real life

"She had a 0% survival rate." Taylah, who died age 7, was brave until the end.

“She’s dying” were the words mouthed to me that day that will forever remain engraved in my mind.

It’s that moment you always hear of happening to someone else, but never think will happen to someone close to you. It’s naïve, but until it hits someone you love personally, it can be hard to fathom. For me, my story with brain cancer is not my own, but of my brave little friend Taylah.

It was a Tuesday in June 2014, in Denmark, Western Australia. I had just returned home from a girl’s weekend with friends, including Taylah’s mum Tegan. While we were away, Taylah’s grandpa had noticed she was a bit wonky and off-balance. She seemed to be lacking strength on one side and was running sideways. 

Following a doctor’s appointment, they thought Taylah may have had a bleed on the brain – the result of a knock to the head at a recent birthday party. At the time, that seemed like the most daunting, horrible thought.

But what I would have given now for that to have been the outcome.

Hours later, Taylah had been waiting patiently all day, and it was getting late. The doctor finally came to see Tegan with the news no one wants to hear – the CT scan had shown a mass at the bottom of Taylah’s brain, and she needed to be sent to Princess Margaret Hospital in Perth.

From there, Taylah went back home for a peaceful night (and a sleepless night for everyone else) before she headed to Perth the next day.

And so the journey began. After a few long days of tests and scans, Taylah was diagnosed with Diffuse Intrinsic Pontine Glioma (DIPG), an inoperable tumour in the brain stem with a 0 per cent survival rate.

From there, Taylah began six weeks of intense radiation and chemotherapy and stayed at Ronald McDonald House, four hours away from the comforts of home and family. While this treatment enabled her to celebrate one last birthday and a Christmas, it was also a kick in the guts watching a six-year-old endure such torture and knowing there would be no positive outcome at the end. 

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Taylah after her treatment. Image: Supplied
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Ever the bubbly, bright ballerina that she was, Taylah took it all in her stride. I still remember trying to laugh through tears when I arrived to see her one night and she showed me her party trick – she could pull her hair out in clumps without it hurting.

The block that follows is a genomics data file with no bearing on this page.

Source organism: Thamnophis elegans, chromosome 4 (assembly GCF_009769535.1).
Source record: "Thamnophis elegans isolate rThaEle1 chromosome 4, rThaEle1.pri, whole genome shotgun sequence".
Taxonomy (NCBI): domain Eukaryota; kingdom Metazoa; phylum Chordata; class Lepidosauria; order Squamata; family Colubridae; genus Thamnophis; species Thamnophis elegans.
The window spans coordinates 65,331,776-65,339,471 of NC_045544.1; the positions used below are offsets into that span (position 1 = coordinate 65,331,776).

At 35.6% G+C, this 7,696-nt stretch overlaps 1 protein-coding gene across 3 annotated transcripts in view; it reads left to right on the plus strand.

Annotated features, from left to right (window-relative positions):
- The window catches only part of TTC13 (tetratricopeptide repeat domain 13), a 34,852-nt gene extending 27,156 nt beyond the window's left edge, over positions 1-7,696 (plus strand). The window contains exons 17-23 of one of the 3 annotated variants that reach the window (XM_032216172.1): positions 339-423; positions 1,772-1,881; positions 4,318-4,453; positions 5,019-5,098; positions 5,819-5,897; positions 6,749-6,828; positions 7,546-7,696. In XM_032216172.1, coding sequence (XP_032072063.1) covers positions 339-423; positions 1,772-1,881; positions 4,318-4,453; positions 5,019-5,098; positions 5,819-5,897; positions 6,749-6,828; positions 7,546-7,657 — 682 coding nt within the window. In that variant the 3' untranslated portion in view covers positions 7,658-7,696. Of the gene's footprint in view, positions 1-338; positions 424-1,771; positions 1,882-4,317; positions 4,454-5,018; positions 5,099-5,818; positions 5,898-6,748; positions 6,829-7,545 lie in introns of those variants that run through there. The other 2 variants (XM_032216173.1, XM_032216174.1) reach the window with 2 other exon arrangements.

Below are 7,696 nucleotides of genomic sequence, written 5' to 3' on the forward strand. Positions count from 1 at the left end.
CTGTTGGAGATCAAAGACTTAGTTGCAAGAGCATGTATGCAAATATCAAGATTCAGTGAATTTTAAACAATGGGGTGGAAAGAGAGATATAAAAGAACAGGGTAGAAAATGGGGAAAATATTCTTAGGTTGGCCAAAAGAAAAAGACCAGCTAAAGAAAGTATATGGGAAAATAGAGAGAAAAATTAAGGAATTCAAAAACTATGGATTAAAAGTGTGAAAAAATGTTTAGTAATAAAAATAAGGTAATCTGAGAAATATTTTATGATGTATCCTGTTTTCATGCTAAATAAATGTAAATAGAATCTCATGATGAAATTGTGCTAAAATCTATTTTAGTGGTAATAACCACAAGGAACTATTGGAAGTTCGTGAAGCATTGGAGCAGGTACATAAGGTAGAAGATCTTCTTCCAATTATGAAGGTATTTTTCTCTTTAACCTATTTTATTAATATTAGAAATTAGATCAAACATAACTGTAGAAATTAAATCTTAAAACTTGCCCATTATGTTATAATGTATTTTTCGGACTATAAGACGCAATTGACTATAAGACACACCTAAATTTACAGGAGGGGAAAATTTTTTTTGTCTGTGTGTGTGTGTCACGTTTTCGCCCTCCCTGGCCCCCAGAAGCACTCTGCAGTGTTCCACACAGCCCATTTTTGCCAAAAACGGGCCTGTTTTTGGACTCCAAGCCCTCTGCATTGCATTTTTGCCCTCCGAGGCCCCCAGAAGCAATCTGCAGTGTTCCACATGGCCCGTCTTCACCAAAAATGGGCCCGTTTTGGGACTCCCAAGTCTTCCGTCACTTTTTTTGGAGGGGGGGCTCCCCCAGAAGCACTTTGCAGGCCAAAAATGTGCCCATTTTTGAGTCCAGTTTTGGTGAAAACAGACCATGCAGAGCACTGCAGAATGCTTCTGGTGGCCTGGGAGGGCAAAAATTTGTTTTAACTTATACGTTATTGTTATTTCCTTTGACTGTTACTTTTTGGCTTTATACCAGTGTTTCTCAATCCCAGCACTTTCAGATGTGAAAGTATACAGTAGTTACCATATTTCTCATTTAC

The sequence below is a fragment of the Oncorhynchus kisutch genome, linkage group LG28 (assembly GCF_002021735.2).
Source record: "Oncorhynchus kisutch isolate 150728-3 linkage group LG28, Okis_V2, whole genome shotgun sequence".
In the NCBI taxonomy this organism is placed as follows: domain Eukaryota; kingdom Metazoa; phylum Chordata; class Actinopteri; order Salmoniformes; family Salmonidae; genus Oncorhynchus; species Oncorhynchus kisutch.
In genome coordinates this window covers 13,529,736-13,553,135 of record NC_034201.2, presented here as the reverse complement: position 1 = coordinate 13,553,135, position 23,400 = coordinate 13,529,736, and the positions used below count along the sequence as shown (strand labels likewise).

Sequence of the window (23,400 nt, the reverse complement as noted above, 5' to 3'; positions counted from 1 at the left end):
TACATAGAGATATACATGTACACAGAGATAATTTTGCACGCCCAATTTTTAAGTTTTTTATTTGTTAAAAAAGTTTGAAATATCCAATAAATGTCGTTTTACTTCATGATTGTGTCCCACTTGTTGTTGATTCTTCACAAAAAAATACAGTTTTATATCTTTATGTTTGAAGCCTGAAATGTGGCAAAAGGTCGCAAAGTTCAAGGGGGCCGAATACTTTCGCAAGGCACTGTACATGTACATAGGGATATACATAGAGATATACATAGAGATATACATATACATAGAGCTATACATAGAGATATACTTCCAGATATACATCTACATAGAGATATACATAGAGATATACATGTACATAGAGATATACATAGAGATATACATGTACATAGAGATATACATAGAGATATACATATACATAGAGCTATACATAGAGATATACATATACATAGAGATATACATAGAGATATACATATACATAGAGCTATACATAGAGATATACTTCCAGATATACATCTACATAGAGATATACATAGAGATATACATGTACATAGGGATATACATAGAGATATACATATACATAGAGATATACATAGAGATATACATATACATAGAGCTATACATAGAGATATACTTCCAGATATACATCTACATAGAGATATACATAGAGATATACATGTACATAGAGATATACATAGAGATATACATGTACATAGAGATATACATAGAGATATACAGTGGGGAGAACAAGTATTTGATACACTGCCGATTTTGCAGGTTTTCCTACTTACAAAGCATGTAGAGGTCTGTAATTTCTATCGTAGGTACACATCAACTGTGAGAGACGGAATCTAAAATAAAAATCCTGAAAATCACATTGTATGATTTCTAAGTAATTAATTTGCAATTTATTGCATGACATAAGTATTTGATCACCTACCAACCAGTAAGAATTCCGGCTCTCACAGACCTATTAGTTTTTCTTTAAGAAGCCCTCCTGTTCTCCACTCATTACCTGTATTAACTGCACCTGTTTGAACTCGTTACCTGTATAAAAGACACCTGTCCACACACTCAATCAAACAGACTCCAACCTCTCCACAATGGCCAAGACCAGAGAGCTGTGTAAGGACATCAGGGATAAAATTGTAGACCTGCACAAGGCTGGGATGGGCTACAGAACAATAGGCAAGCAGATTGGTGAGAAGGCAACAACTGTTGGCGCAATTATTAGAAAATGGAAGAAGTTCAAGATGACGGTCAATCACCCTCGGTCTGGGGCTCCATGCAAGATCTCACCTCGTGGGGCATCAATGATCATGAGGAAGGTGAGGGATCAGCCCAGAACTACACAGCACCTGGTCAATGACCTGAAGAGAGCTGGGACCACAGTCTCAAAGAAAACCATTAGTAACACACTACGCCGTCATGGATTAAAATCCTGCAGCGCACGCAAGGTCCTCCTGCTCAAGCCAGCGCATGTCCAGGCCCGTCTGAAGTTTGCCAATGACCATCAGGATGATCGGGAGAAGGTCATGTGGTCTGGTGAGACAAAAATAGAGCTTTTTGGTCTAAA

She chose to shave her hair when it became too much, and would proudly tell people why she had no hair – "Because I have cancer," she would say matter of factly. Taylah was the bravest person I know and I still admire her strength and courage every day.

From diagnosis to saying goodbye, we had just 11 months with Taylah. She remained in school until a week and a half before she died. She laughed at her inability to stand up straight and thought it was hilarious when she lost movement on one side of her face, with her crooked smile and pirate eye.

Never one to back down without a fight, Taylah fought right until the very end, and lost her battle with brain cancer on the 28 May 2015, at age seven.

A year after we said goodbye to Taylah, myself along with Tegan and my mum Theo formed the group ‘Team Taylah’, in order to raise much-needed funds in support of Cure Brain Cancer.

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Emmalee, Theo and Tegan, AKA Team Taylah. Image: Supplied.

While it was too late to save Taylah, it was important to us not to let her death be in vain, and to do everything we could to one day stop other people from enduring the nightmare we all had.

Hearing the words ‘there is nothing we can do’ shouldn’t be the norm that it is today for so many battling this hideous disease.

Each year in November, we travel four hours from home to Perth to join the Walk for Brain Cancer. With the help and support of countless people and local businesses, we’ve been able to raise over $26,000 since we started in 2016.

You can see more about Team Taylah and the Walk for Brain Cancer here.

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